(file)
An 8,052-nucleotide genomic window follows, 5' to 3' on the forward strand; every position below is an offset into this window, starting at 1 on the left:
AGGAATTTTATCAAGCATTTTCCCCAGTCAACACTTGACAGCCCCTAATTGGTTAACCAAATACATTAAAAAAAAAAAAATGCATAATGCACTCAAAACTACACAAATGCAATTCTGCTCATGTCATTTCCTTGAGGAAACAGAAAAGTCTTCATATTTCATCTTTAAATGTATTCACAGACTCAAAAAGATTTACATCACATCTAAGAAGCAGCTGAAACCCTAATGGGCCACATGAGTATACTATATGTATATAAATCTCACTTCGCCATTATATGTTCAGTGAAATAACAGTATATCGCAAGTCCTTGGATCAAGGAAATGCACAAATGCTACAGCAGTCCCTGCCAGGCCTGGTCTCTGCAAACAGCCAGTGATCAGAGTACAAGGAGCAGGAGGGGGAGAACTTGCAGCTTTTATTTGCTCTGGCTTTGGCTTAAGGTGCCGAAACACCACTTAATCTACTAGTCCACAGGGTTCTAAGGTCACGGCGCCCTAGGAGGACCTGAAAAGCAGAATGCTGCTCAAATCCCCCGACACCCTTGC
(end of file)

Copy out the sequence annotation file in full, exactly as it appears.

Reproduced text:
An 8,052-nucleotide genomic window follows, 5' to 3' on the forward strand; every position below is an offset into this window, starting at 1 on the left:
AGGAATTTTATCAAGCATTTTCCCCAGTCAACACTTGACAGCCCCTAATTGGTTAACCAAATACATTAAAAAAAAAAAAATGCATAATGCACTCAAAACTACACAAATGCAATTCTGCTCATGTCATTTCCTTGAGGAAACAGAAAAGTCTTCATATTTCATCTTTAAATGTATTCACAGACTCAAAAAGATTTACATCACATCTAAGAAGCAGCTGAAACCCTAATGGGCCACATGAGTATACTATATGTATATAAATCTCACTTCGCCATTATATGTTCAGTGAAATAACAGTATATCGCAAGTCCTTGGATCAAGGAAATGCACAAATGCTACAGCAGTCCCTGCCAGGCCTGGTCTCTGCAAACAGCCAGTGATCAGAGTACAAGGAGCAGGAGGGGGAGAACTTGCAGCTTTTATTTGCTCTGGCTTTGGCTTAAGGTGCCGAAACACCACTTAATCTACTAGTCCACAGGGTTCTAAGGTCACGGCGCCCTAGGAGGACCTGAAAAGCAGAATGCTGCTCAAATCCCCCGACACCCTTGC